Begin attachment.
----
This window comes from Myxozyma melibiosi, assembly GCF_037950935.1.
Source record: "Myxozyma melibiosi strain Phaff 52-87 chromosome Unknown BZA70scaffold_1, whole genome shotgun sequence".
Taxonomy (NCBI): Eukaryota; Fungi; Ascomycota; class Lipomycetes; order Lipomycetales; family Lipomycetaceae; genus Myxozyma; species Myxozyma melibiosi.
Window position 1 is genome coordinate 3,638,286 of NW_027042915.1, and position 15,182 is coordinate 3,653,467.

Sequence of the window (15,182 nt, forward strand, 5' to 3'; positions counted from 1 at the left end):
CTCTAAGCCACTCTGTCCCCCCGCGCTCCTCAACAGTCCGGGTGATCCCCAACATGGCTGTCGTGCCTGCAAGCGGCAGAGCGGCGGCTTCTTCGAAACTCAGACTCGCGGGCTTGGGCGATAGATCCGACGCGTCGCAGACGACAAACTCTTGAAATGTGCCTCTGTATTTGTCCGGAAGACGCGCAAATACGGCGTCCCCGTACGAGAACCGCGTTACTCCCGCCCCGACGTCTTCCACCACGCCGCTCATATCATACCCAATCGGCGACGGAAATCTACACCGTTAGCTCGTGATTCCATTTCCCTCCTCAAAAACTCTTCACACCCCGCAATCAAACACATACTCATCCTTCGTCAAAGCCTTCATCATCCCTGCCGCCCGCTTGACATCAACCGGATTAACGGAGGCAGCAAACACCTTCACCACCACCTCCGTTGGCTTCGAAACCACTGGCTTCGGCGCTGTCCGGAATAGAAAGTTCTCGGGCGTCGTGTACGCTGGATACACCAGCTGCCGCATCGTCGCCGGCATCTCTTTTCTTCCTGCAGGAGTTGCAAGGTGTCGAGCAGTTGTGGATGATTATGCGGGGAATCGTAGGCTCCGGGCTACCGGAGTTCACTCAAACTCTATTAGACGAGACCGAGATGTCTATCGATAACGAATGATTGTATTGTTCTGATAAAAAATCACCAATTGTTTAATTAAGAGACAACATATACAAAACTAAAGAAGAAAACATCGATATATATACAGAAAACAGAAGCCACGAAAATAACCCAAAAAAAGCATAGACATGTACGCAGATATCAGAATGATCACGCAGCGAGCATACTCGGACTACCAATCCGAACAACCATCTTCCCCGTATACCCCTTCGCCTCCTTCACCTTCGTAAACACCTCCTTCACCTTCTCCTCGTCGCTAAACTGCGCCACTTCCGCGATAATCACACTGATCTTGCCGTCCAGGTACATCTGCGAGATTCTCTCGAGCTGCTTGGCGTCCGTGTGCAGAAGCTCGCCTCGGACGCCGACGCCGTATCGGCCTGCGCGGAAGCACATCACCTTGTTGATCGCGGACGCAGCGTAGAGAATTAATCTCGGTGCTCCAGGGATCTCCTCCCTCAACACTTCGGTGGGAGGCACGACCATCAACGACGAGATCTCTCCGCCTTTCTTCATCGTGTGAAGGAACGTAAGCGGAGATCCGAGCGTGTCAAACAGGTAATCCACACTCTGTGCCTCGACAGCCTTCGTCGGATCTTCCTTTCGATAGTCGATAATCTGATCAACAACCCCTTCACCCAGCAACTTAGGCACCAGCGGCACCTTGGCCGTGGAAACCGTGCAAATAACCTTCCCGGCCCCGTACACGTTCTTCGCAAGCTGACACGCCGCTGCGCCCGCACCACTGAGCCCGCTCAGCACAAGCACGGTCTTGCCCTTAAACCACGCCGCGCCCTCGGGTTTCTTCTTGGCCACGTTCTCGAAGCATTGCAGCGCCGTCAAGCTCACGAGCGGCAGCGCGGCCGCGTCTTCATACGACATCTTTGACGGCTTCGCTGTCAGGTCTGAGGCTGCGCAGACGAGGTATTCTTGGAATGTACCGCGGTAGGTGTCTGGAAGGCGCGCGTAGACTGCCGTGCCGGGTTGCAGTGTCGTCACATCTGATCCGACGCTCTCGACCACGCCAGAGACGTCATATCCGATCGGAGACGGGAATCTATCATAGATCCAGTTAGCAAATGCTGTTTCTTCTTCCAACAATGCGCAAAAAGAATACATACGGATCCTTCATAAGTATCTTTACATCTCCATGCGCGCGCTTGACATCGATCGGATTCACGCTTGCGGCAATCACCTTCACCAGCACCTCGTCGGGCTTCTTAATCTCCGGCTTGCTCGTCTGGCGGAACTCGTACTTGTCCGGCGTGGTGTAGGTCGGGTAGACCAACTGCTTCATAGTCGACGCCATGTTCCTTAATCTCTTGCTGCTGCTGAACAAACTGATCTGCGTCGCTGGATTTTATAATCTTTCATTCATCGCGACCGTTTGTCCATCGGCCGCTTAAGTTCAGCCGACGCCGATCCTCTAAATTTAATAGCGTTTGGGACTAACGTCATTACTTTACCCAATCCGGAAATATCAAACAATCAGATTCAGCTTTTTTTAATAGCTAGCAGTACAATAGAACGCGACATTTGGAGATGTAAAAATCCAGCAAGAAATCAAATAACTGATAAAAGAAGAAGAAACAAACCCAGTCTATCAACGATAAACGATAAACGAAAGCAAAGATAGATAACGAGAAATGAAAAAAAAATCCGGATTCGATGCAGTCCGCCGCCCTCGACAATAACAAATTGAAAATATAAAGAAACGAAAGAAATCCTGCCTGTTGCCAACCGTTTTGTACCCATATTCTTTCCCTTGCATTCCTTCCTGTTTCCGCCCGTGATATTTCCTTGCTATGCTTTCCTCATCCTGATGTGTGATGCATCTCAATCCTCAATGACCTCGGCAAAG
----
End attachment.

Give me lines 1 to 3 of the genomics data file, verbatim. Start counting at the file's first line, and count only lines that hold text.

This window comes from Myxozyma melibiosi, assembly GCF_037950935.1.
Source record: "Myxozyma melibiosi strain Phaff 52-87 chromosome Unknown BZA70scaffold_1, whole genome shotgun sequence".
Taxonomy (NCBI): Eukaryota; Fungi; Ascomycota; class Lipomycetes; order Lipomycetales; family Lipomycetaceae; genus Myxozyma; species Myxozyma melibiosi.